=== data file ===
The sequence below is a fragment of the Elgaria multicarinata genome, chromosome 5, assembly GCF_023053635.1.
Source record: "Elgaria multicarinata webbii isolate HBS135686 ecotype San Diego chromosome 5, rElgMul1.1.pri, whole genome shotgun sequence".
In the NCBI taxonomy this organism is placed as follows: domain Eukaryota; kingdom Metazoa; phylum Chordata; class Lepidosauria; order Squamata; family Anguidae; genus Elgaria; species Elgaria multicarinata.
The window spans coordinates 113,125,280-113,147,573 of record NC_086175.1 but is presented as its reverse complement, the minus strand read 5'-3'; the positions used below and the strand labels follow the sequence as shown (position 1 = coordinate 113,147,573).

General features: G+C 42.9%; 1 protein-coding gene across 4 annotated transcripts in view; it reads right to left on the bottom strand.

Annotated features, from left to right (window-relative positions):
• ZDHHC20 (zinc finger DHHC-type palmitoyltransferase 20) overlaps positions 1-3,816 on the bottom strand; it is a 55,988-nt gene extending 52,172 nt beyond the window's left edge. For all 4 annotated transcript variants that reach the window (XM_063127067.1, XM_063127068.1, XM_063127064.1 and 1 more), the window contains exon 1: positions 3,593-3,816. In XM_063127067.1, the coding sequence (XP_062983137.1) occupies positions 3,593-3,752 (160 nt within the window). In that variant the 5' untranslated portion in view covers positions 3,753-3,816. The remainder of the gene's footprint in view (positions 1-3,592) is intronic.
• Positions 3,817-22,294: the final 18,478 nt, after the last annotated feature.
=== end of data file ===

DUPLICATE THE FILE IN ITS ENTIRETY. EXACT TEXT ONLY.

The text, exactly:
The sequence below is a fragment of the Elgaria multicarinata genome, chromosome 5, assembly GCF_023053635.1.
Source record: "Elgaria multicarinata webbii isolate HBS135686 ecotype San Diego chromosome 5, rElgMul1.1.pri, whole genome shotgun sequence".
In the NCBI taxonomy this organism is placed as follows: domain Eukaryota; kingdom Metazoa; phylum Chordata; class Lepidosauria; order Squamata; family Anguidae; genus Elgaria; species Elgaria multicarinata.
The window spans coordinates 113,125,280-113,147,573 of record NC_086175.1 but is presented as its reverse complement, the minus strand read 5'-3'; the positions used below and the strand labels follow the sequence as shown (position 1 = coordinate 113,147,573).

General features: G+C 42.9%; 1 protein-coding gene across 4 annotated transcripts in view; it reads right to left on the bottom strand.

Annotated features, from left to right (window-relative positions):
• ZDHHC20 (zinc finger DHHC-type palmitoyltransferase 20) overlaps positions 1-3,816 on the bottom strand; it is a 55,988-nt gene extending 52,172 nt beyond the window's left edge. For all 4 annotated transcript variants that reach the window (XM_063127067.1, XM_063127068.1, XM_063127064.1 and 1 more), the window contains exon 1: positions 3,593-3,816. In XM_063127067.1, the coding sequence (XP_062983137.1) occupies positions 3,593-3,752 (160 nt within the window). In that variant the 5' untranslated portion in view covers positions 3,753-3,816. The remainder of the gene's footprint in view (positions 1-3,592) is intronic.
• Positions 3,817-22,294: the final 18,478 nt, after the last annotated feature.